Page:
ESCAPE TO SARATOGA

Visiting Saratoga Springs, NY and its Saratoga Race Course is an annual rite of late summer for me. The city is full of restaurants, offering a diversity of cuisine, quaint retail shops, and majestic Victorian homes and stately commercial buildings.

A stroll around the racetrack provides one with a variety of images, from men and women in their fine clothing to others laid back and outfitted for leisure. Bands offer several kinds of music and lively young people can be seen dancing to Dixieland tunes.

All of this, coupled with the finest in American racing, keeps people like me coming back year after year. One gets lost for a few days in the ambiance, a welcome respite from the problems and noise of everyday life.

The incessant blare of political television commercials are nowhere to be seen on the racetrack’s TVs and supporters of Obama and Romney put aside their differences to enjoy Americana as it is represented by a venerable town and racetrack. After Point of Entry’s win in the Sword Dancer Invitational, the junior Democratic U. S. Senator from New York, Kristen Gillibrand, graciously presented the trophy to the equally gracious winning owner, Ogden Mills Phipps–a rock solid member of the millionaires and billionaires cohort that the Senator’s side of the aisle often demonizes.

If an alien from outer space got a glimpse of Saratoga Race Course on any given race day, the extraterrestrial would no doubt conclude that this thing called horse racing–where beasts mounted by small beings called humans, and cheered on by thousands of mostly larger humans, rush around an oval—is a hugely popular event that evokes plenty of emotion.

The alien would not be privy to the political machinations that are going on with the New York Racing Association and over VLT revenues and the threat they represent to horse racing in the Empire State. Never mind that horse racing at the retail level is only the tip of the economic-development iceberg in New York state; upstream from the racetracks are breeding farms–and a sizeable agribusiness that supports the farms and racetracks.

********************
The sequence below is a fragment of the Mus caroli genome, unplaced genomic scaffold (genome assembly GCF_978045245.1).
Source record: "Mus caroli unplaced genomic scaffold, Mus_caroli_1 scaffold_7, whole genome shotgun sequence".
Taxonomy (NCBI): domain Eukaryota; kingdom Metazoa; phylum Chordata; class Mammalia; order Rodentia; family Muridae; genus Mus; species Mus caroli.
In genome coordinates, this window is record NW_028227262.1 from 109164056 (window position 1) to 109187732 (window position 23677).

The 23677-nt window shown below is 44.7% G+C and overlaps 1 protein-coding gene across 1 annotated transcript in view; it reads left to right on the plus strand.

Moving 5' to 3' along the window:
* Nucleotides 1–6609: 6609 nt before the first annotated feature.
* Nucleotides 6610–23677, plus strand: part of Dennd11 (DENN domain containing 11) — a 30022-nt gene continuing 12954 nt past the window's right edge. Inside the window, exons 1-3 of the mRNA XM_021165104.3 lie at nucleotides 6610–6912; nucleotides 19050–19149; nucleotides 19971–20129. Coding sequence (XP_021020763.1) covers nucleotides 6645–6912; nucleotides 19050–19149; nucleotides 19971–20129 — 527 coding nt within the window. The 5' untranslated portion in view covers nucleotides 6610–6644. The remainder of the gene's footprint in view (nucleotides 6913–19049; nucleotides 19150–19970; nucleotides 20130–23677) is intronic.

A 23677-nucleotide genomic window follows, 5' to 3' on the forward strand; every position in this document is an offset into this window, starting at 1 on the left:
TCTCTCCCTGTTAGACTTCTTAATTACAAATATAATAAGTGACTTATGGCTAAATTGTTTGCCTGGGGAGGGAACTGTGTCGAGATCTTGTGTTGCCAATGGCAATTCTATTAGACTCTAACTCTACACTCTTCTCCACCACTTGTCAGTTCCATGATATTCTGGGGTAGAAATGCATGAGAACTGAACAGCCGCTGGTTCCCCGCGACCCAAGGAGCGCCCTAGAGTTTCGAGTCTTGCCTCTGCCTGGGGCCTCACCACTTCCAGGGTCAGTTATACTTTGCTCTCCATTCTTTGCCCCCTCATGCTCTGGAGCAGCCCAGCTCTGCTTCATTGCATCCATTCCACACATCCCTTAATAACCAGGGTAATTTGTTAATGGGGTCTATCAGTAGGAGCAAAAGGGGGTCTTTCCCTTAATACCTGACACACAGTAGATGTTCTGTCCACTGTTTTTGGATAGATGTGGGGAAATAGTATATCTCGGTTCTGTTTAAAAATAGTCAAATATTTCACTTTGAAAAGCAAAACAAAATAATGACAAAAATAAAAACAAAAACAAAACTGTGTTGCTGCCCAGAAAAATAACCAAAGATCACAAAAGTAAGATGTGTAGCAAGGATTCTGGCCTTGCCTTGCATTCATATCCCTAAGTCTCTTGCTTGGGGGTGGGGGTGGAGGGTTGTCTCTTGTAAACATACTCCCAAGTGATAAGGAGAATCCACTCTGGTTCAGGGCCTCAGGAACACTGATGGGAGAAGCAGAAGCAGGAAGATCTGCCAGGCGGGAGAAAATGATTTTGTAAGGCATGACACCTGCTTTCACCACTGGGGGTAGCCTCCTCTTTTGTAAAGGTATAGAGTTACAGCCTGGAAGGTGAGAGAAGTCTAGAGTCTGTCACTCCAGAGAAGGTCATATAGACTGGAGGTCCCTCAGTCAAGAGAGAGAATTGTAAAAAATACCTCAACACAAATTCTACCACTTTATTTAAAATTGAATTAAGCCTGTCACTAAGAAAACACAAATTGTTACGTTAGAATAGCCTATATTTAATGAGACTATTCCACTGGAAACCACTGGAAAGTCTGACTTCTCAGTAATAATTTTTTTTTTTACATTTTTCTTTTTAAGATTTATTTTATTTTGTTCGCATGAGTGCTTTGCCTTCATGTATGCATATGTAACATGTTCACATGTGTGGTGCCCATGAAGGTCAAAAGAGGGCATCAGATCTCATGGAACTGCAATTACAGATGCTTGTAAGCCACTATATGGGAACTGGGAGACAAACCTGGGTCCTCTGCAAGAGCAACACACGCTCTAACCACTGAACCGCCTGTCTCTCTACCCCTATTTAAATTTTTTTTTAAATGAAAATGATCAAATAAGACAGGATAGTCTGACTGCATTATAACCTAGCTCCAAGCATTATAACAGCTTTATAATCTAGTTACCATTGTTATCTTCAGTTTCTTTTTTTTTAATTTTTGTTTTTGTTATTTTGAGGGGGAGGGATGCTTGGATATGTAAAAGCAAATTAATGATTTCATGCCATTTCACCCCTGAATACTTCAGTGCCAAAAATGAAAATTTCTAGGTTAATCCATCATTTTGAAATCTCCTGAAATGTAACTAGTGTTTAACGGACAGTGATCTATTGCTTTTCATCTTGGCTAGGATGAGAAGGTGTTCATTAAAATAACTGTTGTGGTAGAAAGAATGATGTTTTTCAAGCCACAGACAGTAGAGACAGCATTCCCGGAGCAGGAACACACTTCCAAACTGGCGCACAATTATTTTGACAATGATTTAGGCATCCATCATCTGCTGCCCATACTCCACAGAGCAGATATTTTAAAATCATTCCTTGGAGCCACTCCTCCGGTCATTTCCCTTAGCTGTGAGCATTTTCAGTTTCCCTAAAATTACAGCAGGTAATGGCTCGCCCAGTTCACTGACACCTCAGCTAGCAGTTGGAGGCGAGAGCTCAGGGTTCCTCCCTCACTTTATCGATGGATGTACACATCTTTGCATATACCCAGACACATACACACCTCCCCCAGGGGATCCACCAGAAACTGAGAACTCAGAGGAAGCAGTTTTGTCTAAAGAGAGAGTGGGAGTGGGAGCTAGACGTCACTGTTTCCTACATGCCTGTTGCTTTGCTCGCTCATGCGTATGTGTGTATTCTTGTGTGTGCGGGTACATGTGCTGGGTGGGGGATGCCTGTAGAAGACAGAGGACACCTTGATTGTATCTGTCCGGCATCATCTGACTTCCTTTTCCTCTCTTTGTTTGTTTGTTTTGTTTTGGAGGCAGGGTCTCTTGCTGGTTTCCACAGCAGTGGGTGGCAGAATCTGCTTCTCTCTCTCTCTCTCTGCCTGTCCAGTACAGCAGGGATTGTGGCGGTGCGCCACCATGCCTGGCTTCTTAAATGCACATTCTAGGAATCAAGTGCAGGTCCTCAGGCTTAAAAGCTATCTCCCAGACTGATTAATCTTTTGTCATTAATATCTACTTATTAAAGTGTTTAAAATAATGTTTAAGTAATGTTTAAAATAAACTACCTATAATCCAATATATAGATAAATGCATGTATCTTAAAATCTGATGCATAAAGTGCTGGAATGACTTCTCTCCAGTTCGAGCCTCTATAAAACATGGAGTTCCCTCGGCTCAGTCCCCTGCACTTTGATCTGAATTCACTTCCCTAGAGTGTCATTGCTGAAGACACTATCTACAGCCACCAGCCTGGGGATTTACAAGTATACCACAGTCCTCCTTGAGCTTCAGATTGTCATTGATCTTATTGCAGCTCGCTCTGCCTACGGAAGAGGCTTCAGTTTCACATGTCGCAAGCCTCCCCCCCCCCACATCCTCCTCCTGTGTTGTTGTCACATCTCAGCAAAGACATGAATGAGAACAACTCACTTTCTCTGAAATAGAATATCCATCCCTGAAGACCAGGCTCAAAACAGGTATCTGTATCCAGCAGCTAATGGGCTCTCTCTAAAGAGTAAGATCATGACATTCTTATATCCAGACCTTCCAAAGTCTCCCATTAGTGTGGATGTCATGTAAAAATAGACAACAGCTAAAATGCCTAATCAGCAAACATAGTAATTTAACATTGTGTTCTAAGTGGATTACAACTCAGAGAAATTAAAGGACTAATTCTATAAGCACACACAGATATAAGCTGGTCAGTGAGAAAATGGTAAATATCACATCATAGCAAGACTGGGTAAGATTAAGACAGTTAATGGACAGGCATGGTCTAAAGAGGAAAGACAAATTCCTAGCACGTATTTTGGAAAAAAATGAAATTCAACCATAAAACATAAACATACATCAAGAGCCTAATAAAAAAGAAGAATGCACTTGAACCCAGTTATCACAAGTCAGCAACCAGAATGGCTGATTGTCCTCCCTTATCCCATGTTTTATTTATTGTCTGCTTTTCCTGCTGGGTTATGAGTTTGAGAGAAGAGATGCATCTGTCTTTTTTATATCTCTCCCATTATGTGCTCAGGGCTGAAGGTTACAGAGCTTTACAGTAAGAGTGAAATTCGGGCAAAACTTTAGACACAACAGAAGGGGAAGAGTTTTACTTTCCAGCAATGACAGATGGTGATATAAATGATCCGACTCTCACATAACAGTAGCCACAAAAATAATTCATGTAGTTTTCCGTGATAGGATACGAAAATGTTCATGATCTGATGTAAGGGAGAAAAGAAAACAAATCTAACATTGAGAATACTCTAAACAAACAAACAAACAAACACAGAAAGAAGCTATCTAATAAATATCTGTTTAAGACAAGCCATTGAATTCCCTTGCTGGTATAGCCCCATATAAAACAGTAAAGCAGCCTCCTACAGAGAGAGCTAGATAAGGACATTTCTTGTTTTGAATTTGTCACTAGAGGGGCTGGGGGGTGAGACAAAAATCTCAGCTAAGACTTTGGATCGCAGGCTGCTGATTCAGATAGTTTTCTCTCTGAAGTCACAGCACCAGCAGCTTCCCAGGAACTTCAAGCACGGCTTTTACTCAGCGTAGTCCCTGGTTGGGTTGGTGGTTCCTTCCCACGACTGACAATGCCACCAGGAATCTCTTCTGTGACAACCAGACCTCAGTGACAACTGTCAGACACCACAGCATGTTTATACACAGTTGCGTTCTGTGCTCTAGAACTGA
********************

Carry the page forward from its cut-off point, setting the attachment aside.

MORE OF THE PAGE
But elected officials tend to be short-sighted individuals, focused myopically on “give me the money now” so I can cater to constituents and perhaps stay in office. That is the reality, whether the politician is in New York City, the capital of Albany, or in Washington, DC.

But the tug of war for control of NYRA can await the close of another glorious year at Saratoga, on Labor Day. For now, there are several days of racing left, and New York City and Albany may as well be on another planet. Call this escapism from the looming U. S. fiscal cliff, European central bankers, and some crazed foreign regimes, but so what. I am a seasoned citizen and can be cut some slack.

I fervently wish that Saratoga can be preserved as it is for younger generations to savor, just as generations since 1863 have done so. 2013 will mark 150 years at the Spa and maybe I’ll see you there.

Copyright © 2012 Horse Racing Business

FIDDLING WHILE ROME BURNS IN KENTUCKY AND ILLINOIS

Barron’s newspaper (August 27, 2012) has an article titled “Best & Worst Run States.” The publication ranks the 50 American states on the soundness (or lack thereof) of their balance sheets. Barron’s explained the underlying calculation: “The ranking is based on debt and unfunded pensions compared with state GDPs” (gross domestic products).

According to the ranking, Kentucky is the fourth worst-run state (rank #47/50) and Illinois is the second worst-run state (rank #49/50). Kentucky has a debt + pension liability to gross domestic product ratio of 15.7% and Illinois’ ratio is 16.3%. By contrast, the best-run state, South Dakota, has a ratio of 1.0%.